Drug and alcohol tests and physical examinations. Make sure you have the consent for the test/exam. And if your business requires something like a TB test, you need to treat those results the same as medical records – meaning they need to be filed away from the rest of your personnel files.
Employee Handbook Acknowledgement. Your handbook should have a clear statement (in all CAPS and in bold at the beginning of your handbook) that confirms at-will employment. Also,be sure that the acknowledgment of receipt upon hire and later versions is signed.
During Employment What do you Keep?
Personnel File. Make sure you keep things such as the application, Performance Improvement Plans, and Performance Management Plans. Avoid documents that may be considered discriminatory information (like the information you obtain during an investigation that didn’t go anywhere). We have a very comprehensive list and if you would like it, please let us know and we are happy to provide it to you.
Payroll and other compensation records. You will need to keep copies of anything that the IRS wants from you. Additionally, you should keep information that must be provided to employees – records should confirm delivery or availability (e.g. pay “stub” available for viewing and printing form a payroll services website – unless your employees have no regular electronic access.)
Hours worked and taking breaks. You must keep the records and retain records when anemployee starts and stops work. You also need to keep the records when employees take meal and rest breaks.
Benefits records. Keep all your plan documents and the benefits records in a separate file. Also, time off is considered a benefit and it is recommended that you keep all requests for time-off along with a comprehensive record of time that your employee is entitled to and has used.
Medical information. Should an employee come to your requesting an accommodation for a disability, you need to keep copies of that and what you did to accommodate. You also need to keep copies of all of your workers’ compensation, OSHA compliance and Medical FMLA leaves of absences information. Plus, if you provide medical benefits, be sure to keep any copies of applications in their own files.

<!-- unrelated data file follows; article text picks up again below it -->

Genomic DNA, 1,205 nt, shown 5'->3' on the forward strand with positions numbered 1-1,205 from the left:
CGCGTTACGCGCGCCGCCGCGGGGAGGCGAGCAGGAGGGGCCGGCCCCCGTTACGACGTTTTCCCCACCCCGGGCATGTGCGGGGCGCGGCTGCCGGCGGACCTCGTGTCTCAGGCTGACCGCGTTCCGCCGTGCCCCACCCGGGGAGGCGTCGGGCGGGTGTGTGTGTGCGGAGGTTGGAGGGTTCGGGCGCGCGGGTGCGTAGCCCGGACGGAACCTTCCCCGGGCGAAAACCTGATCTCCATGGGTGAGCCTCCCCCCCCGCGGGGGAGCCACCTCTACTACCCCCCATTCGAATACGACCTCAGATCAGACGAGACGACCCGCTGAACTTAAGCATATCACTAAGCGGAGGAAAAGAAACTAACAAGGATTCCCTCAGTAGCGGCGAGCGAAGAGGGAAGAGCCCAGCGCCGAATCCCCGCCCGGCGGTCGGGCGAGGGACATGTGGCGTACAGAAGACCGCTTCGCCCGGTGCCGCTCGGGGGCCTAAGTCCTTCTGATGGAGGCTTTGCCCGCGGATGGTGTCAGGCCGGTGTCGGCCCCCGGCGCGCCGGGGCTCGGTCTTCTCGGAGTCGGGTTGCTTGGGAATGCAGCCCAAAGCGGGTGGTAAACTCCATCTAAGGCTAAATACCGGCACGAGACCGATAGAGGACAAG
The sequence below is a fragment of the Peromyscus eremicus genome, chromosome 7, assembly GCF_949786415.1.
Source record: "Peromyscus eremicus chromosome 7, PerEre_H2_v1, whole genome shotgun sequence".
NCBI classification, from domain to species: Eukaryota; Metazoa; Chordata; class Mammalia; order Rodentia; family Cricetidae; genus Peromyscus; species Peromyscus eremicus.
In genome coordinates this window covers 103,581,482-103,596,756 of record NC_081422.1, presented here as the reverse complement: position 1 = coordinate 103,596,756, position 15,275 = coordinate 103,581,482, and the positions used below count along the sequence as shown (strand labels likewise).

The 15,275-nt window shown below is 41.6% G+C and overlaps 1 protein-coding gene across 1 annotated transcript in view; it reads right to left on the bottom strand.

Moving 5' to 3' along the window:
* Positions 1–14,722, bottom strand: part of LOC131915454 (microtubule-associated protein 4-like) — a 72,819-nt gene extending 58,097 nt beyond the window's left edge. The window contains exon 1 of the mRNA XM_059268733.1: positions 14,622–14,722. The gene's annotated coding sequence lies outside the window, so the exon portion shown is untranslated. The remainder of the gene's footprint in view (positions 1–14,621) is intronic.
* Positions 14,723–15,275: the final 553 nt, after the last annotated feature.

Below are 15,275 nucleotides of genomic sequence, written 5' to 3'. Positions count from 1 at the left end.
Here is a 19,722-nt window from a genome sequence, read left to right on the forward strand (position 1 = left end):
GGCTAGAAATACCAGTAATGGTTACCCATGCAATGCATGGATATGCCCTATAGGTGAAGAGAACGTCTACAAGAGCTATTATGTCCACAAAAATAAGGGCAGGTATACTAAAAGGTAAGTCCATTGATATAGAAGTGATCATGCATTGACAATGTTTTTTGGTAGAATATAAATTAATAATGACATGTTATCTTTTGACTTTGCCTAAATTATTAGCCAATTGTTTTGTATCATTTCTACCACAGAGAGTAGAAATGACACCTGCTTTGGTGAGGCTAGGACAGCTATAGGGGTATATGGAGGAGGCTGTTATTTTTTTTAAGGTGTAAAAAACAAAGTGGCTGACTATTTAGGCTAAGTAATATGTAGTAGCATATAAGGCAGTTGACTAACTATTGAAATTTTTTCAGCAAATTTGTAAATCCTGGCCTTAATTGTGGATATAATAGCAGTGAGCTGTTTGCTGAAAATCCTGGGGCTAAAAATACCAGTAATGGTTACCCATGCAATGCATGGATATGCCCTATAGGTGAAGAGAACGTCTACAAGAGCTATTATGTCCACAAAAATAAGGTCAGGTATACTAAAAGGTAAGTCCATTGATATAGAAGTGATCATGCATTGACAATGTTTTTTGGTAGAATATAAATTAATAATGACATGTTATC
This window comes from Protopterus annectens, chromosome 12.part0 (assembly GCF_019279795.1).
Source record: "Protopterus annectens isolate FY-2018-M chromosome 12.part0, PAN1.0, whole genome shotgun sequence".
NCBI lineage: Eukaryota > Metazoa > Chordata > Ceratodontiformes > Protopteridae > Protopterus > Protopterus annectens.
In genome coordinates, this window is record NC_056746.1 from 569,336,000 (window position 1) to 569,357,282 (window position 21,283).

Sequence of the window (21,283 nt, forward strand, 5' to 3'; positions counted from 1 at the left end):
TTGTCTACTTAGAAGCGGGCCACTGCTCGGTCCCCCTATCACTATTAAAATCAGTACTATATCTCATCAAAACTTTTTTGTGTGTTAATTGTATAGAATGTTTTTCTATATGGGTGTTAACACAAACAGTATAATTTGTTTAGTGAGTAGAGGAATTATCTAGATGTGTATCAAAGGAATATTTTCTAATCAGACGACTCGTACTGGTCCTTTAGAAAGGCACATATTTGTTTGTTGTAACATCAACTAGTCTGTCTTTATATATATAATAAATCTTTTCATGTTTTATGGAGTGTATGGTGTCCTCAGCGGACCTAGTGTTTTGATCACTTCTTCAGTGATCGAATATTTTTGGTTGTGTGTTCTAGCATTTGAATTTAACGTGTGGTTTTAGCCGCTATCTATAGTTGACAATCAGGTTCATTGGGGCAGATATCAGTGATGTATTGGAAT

Personnel management related to promotions, transfers and progressive discipline. If you’ve worked with us, you know we believe in the three strikes rule. First strike is a verbal warning, which you should document the date you gave it and a brief description of what was said. The second strike is the written Performance Improvement Plan which is signed by the employee (and the employee may have written comments to be included)and any e-mails and other informal documentation that may exist. The third strike is the time to terminate. Be sure to also keep any e-records of a decision to terminate before the employee complains about discrimination and the like.
Reductions in force (“RIF”). Keep the selection criteria, the selection documentation and any adverse impact analysis (required if you are letting go more than 10% of your employee base).
Separation and release agreements. Keep the original signed hardcopy or electronic signature. Also be sure to keep the notice of severance offer and general release along with any special requirements for release of federal discrimination age claim by older workers (over the age of 40).
Electronic Information Management Issues
You still want to be more green and keep electronic records? Great, here are some things to make sure you are covered.
Security. Make sure you have strong security around private information such as medical records, social security numbers and date of birth.
System. Your system must be organized for uploading and quick retrieval. Be very reliable with a regular back-up plan.
Internal Policy. Create a written policy to not alter or destroy records except for formal document retention (and destruction) protocol. There is no legal requirement to keep everything forever.
Now that we are such an electronic-centric society, there are some other questions you must cover for yourself and your employees to make sure you are covered litigiously.
If you believe that going with electronic recording keeping is right for you, it is recommended that you complete a few things. Begin by establishing a written “Deletion Process & Protocol” – an actual written procedure of when you will delete and how. For example, youRemember to review interview notes before they are stored.They should be stored for 2 years and any written warnings should be signed and converted to a .pdf.
Performance Management Plans or other things that have a signature line for a manager must also be counter signed before scanning or they are considered invalid.
Have all records available to be indexed and searched via optical character recognition is HUGE! This is where the fines per employee can add up exponentially ($5,000 for first offense and $25K for each one after that).
Follow the processes in place that are set up by the provider when you obtain electronic signatures for validity.
When an employee signs a document that is then scanned it needs to go into a document that cannot be altered. It has been accepted by the courts that scanned copies are originals. PDF’s are the preferred format but not required as long as the document is unable to be changed and indexed.